Most Protestant Christians in America do not take the creation story as literal and do not believe that you can add-up the ages of the people in the bible to conclude that the earth is ~6,000 years old. As a non-denominational Protestant Christian, I've attended Nazarene, Adventist, Lutheran, Baptist, Presbyterian, and Episcopal churches. So far as I know, none of them took literal interpretations of the creation story. I believe they all agree with the Catholics on this topic.

Regarding evangelicals: The term merely means people who believe in the gospels and follow Jesus. That's really all Christians, so the term doesn't mean much. But it definitely doesn't mean "fundamentalist" or "literal interpretation."

Comment: Terrible tech at elder care facilities (Score 1) 170

by MobyDisk (#48253093) Attached to: Ask Slashdot: Unlimited Data Plan For Seniors?

Based on my limited experience, the telecom and internet at these assisted living and nursing facilities is inhumanely bad.

We are in an era where someone with no technical knowledge should be able video chat with their grandchildren. Incoming calls just requires touching a screen which is easier than picking-up a phone. Making outgoing calls is easier than dialing a telephone since there are no phone numbers: you just get a list of people on the screen, with their picture, and you touch the picture to call them. Yet everyone treats this as though it requires a computer science degree.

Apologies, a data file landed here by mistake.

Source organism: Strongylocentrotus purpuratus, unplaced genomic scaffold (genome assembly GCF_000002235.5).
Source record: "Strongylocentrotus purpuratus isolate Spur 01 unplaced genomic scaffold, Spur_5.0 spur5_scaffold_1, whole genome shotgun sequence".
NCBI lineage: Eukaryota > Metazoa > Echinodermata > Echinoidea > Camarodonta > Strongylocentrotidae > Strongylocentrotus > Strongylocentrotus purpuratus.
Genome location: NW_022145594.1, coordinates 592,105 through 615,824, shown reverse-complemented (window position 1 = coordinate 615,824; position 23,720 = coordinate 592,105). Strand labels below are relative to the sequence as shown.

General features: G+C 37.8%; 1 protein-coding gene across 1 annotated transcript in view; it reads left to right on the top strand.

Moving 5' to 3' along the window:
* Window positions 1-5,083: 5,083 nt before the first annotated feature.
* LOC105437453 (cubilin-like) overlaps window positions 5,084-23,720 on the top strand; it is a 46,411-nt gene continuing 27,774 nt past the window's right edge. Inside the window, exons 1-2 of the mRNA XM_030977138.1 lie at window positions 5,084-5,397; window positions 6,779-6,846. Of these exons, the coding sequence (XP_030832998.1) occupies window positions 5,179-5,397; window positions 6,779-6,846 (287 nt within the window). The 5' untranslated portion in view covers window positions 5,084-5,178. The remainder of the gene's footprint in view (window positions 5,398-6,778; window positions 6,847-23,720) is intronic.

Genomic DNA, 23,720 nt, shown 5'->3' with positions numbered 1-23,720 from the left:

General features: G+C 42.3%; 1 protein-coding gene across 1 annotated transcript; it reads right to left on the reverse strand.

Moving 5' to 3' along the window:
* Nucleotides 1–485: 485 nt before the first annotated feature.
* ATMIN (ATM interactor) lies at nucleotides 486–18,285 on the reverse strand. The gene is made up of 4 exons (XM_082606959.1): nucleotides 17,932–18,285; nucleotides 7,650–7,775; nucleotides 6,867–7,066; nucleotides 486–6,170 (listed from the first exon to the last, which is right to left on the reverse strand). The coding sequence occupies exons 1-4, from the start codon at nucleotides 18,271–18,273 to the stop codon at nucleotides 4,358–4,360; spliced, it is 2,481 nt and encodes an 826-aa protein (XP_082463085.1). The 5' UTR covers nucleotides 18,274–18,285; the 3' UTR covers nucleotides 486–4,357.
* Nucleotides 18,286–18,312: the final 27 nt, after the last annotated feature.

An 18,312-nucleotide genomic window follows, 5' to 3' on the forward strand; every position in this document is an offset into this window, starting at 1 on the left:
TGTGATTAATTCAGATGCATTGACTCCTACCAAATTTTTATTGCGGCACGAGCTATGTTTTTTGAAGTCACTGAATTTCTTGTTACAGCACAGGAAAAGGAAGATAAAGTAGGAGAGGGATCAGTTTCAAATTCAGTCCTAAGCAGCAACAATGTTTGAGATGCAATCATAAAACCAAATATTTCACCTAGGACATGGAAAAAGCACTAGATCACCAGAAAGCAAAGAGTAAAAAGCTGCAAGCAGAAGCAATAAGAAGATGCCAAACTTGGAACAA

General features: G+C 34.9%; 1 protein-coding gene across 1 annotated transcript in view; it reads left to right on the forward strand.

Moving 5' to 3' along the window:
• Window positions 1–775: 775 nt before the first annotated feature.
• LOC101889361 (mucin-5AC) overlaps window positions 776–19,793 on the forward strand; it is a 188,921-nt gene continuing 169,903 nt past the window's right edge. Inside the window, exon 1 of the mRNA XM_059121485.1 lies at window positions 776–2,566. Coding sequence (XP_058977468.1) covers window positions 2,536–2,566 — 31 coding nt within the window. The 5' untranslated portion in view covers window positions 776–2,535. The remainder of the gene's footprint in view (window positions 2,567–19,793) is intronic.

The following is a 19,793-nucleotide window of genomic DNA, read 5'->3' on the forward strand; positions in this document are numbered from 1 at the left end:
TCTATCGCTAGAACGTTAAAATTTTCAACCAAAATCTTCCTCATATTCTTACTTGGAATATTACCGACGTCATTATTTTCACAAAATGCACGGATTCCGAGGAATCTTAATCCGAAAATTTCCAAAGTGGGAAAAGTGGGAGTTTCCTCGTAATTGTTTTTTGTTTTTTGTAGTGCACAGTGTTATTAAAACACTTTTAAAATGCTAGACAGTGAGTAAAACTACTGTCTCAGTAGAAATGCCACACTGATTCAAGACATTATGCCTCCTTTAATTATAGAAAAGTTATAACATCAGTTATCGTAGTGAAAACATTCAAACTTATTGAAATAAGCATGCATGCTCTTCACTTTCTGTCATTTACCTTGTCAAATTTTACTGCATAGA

I tried to set this up for my wife's great grandmother, but the otherwise modern facility had no Wifi and no 3G. We could barely get a cell signal of any kind in her room. The only internet in the facility was on a few dedicated computers. Cell reception was just fine outside though.

Is this experience typical?

Comment: Could they be picking a fight? (Score 1) 974

by MobyDisk (#48242471) Attached to: Creationism Conference at Michigan State University Stirs Unease

The biggest problem I see here is if the student body decides to hold a protest or something. It could draw lots of attention and potentially give the cause undeserved credibility. In theory, this could happen no matter where they hosted it, but college activism makes this seem a more likely place for it to happen.

Comment: 4 watts isn't enough (Score 1) 61

by MobyDisk (#48242021) Attached to: Haier Plans To Embed Area Wireless Chargers In Home Appliances

The WattUp router uses radio frequency (RF) transmissions to send up to 4 watts of power i..a mobile device can be charged at the same rate as if it were plugged into a wall socket

What is truly amazing here is that this 4W charger can charge devices at the same rate as my 5 and 10 watt chargers! The last generation of phones use 5V 1A = 5 watt chargers, while new phones and tablets use 5V 2A = 10 watt chargers. So no, this 4 watt device won't charge them at the same rate.

To thine own self be true. (If not that, at least make some money.)